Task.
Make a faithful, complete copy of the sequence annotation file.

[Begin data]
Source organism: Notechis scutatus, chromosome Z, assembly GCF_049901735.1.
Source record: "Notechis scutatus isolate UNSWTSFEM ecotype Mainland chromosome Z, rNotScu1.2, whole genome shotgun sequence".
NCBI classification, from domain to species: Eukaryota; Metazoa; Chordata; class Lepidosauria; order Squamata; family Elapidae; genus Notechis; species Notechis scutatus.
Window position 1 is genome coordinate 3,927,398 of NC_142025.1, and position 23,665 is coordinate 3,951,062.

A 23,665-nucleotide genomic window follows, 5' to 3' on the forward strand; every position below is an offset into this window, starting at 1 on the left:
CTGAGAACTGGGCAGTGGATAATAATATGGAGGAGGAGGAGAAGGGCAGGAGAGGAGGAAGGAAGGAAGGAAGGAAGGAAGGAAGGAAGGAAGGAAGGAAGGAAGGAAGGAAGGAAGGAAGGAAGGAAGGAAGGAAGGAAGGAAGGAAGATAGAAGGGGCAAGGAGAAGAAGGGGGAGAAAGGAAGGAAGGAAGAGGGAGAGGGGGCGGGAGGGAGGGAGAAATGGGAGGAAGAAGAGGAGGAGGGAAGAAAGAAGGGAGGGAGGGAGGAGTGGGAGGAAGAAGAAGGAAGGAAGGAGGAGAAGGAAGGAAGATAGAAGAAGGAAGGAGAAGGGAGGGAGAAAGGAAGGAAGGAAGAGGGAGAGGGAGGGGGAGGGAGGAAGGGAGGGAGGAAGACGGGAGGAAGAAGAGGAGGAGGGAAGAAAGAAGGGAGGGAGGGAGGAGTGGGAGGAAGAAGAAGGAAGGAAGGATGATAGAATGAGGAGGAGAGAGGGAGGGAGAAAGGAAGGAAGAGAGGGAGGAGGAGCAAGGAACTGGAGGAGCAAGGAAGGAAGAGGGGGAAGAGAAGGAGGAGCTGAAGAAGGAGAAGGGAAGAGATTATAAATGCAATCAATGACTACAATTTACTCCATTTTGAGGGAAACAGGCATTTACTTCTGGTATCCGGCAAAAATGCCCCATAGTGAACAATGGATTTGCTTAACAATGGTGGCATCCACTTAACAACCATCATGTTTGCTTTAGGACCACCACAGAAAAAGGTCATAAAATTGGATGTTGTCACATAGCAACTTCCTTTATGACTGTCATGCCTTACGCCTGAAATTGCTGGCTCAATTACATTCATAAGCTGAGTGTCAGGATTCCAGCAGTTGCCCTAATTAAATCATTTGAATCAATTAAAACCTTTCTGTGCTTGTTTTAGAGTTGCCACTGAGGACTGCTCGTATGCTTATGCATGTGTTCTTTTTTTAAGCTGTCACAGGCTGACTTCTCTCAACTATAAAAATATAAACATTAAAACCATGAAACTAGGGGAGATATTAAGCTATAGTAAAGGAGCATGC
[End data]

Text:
Source organism: Notechis scutatus, chromosome Z, assembly GCF_049901735.1.
Source record: "Notechis scutatus isolate UNSWTSFEM ecotype Mainland chromosome Z, rNotScu1.2, whole genome shotgun sequence".
NCBI classification, from domain to species: Eukaryota; Metazoa; Chordata; class Lepidosauria; order Squamata; family Elapidae; genus Notechis; species Notechis scutatus.
Window position 1 is genome coordinate 3,927,398 of NC_142025.1, and position 23,665 is coordinate 3,951,062.

A 23,665-nucleotide genomic window follows, 5' to 3' on the forward strand; every position below is an offset into this window, starting at 1 on the left:
CTGAGAACTGGGCAGTGGATAATAATATGGAGGAGGAGGAGAAGGGCAGGAGAGGAGGAAGGAAGGAAGGAAGGAAGGAAGGAAGGAAGGAAGGAAGGAAGGAAGGAAGGAAGGAAGGAAGGAAGGAAGGAAGGAAGGAAGGAAGGAAGATAGAAGGGGCAAGGAGAAGAAGGGGGAGAAAGGAAGGAAGGAAGAGGGAGAGGGGGCGGGAGGGAGGGAGAAATGGGAGGAAGAAGAGGAGGAGGGAAGAAAGAAGGGAGGGAGGGAGGAGTGGGAGGAAGAAGAAGGAAGGAAGGAGGAGAAGGAAGGAAGATAGAAGAAGGAAGGAGAAGGGAGGGAGAAAGGAAGGAAGGAAGAGGGAGAGGGAGGGGGAGGGAGGAAGGGAGGGAGGAAGACGGGAGGAAGAAGAGGAGGAGGGAAGAAAGAAGGGAGGGAGGGAGGAGTGGGAGGAAGAAGAAGGAAGGAAGGATGATAGAATGAGGAGGAGAGAGGGAGGGAGAAAGGAAGGAAGAGAGGGAGGAGGAGCAAGGAACTGGAGGAGCAAGGAAGGAAGAGGGGGAAGAGAAGGAGGAGCTGAAGAAGGAGAAGGGAAGAGATTATAAATGCAATCAATGACTACAATTTACTCCATTTTGAGGGAAACAGGCATTTACTTCTGGTATCCGGCAAAAATGCCCCATAGTGAACAATGGATTTGCTTAACAATGGTGGCATCCACTTAACAACCATCATGTTTGCTTTAGGACCACCACAGAAAAAGGTCATAAAATTGGATGTTGTCACATAGCAACTTCCTTTATGACTGTCATGCCTTACGCCTGAAATTGCTGGCTCAATTACATTCATAAGCTGAGTGTCAGGATTCCAGCAGTTGCCCTAATTAAATCATTTGAATCAATTAAAACCTTTCTGTGCTTGTTTTAGAGTTGCCACTGAGGACTGCTCGTATGCTTATGCATGTGTTCTTTTTTTAAGCTGTCACAGGCTGACTTCTCTCAACTATAAAAATATAAACATTAAAACCATGAAACTAGGGGAGATATTAAGCTATAGTAAAGGAGCATGC